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Sound and thunder – what to make of the proliferation of commentary on SA wine?

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Another measure of SA wine’s coming of age is the vast number of personalities and ventures seeking to deliver commentary and criticism.

Inevitably, it’s only when the wines of a producing region or country command enough interest and hence money, that you have a 1) viable media and 2) a healthy competition circuit. Until the start of this decade, the stakes for consumers were comparatively small – if you’d stocked your cellar with Boekenhoutskloof, Kanonkop, Rustenberg and for the slightly more progressive, Sadie Family Wines, nobody would’ve been able to tell you’d go things terribly wrong.

But as improvements in overall quality levels have continued on a steep and seemingly endless upward curve, and as more and more producers seek to operate at the top of the quality pyramid, consumers want more commentary to navigate this over-traded market and reassurance when it comes to purchase decisions.

Only problem is there are a LOT of voices baying for attention – Tim Atkin MW launched his first South Africa special report in 2012 while Winemag.co.za relaunched as a purely digital entity in October 2014 having existed as a print title from October 1993 to September 2011. Michael Fridjhon still brings his considerable experience and expertise to bear in a column for Business Day while he has also launched his own website WineWizard.co.za. Tim James, meanwhile, has mothballed his influential blog Grape.co.za and now writes bi-weekly for us. The long-running Wine.co.za remains a reliable news source, if not debate-shaping opinion, for many. And lest anybody think print is entirely dead, the ultra-glossy quarterly Stellenbosch Vision recently made an appearance while Platter’s bestrides the industry like a colossus even if does appear only once a year…

When it comes to competitions, you have the granddaddy of them in all in the shape of Veritas while the Michelangelo International Wine & Spirits Awards is also well supported and you do see an awful lot of those stickers on bottles. The banks and other financial services are heavily invested with Old Mutual sponsoring the Trophy Wine Show, Absa the Top 10 Pinotage competition, FNB the Top 10 Sauvignon Blanc and Standard Bank the Top 10 Chenin Blanc (Investec – where are you?). Producer body Shiraz SA convenes the Shiraz Challenge Top 12 while even Cabernet Franc now has its own challenge, which began in 2016.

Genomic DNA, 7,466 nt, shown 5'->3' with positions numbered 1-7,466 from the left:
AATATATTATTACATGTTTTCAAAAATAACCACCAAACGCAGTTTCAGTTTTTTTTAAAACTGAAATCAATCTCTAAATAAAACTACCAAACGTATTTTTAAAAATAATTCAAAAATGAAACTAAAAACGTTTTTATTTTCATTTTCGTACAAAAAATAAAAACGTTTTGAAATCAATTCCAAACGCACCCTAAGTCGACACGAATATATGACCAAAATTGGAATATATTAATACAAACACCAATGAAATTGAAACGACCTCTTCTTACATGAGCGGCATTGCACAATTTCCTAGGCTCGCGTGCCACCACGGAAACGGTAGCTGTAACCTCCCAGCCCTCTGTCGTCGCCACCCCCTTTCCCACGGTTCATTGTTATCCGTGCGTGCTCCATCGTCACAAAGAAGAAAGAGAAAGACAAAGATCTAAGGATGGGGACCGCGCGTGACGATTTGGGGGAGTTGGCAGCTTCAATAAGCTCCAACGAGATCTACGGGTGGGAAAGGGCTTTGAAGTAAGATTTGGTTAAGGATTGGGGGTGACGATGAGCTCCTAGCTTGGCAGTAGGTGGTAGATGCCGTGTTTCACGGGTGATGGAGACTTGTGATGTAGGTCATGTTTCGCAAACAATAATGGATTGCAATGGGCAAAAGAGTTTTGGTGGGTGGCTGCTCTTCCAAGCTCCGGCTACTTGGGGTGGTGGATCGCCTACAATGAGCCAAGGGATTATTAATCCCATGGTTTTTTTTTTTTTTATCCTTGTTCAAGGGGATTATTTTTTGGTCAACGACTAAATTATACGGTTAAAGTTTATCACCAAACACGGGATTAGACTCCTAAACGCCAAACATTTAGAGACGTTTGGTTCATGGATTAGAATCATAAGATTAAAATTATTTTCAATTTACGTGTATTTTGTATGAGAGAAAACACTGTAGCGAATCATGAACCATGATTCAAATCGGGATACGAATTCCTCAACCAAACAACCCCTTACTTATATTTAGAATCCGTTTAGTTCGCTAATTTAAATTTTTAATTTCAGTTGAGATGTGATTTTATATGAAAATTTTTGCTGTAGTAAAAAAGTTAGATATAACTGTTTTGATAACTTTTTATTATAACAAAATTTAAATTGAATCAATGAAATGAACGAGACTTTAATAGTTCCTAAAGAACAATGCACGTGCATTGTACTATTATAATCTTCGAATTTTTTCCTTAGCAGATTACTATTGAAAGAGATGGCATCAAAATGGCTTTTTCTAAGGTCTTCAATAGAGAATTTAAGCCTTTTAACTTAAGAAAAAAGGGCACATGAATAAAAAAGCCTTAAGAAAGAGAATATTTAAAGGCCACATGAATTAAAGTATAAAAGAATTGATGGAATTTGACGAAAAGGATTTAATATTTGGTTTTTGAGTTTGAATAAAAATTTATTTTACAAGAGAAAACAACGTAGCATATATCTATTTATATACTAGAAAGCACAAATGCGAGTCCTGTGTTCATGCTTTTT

As for us at Winemag.co.za, we have our various category reports throughout the year, some sponsored and others not – we compile the Chardonay and Cabernet Sauvignon Reports on behalf of financial services group Prescient and the Pinot Noir Report on behalf of Tonnellerie Saint-Martin but the Alternative Varieties Report, Cape Bordeaux Red Blend Report, Merlot Report, Sauvignon Blanc-Semillon/Wooded Sauvignon Blanc Report, Signature Red Blend Report, Cape White Blend Report and soon-to-be-introduced Sweet Wine Report currently go without backing. All our reports feature the same panel tasting blind, this being myself plus Roland Peens and James Pietersen, both of retailer Wine Cellar, which we feel provides a consistency that many other competitions can’t offer.

Looking at the above, I have to conclude it must all be hugely confusing for the consumer but the one good thing coming out of this is that absolutely nothing is codified – quality and styles are under constant discussion – and this perhaps only facilitates the advances we continue to see in the modern era of SA wine.

3 COMMENTS

  1. I’m wouldn’t call this a proliferation of commentary as the headline suggests. Compared to overseas markets there seems to be a paucity of wine media and a small cabal of commentators.

  2. If the number of different critics offering wine-buying advice is, according to Winemag.co.za, “hugely confusing for the consumer”, and if, as a recent opinion poll by Winemag.co.za confirmed, ‘blind’ tastings are regarded as much more credible than ‘sighted’ tastings, then it would seem that the ways to minimise confusion are clear. Firstly, the results of top panel tastings are more meaningful to consumers than the opinions of various individuals. Secondly, those wines that are recommended by two or more of the top panels are all the more praiseworthy. And good track records speak volumes, too. Consensus is a marvellous thing, if we can just agree to disagree as to the exact rankings.

  3. Having read the article and noted the comments, I do feel there is
    particular further room to help the consumer by considering to analyse and write more about style differences between same top cultivars. In other words, direct comparisons as found on the listings. I guess the consumer wants to know more than just a personal or any other taste description. What are the underlying building stones that the winemaker had employed?

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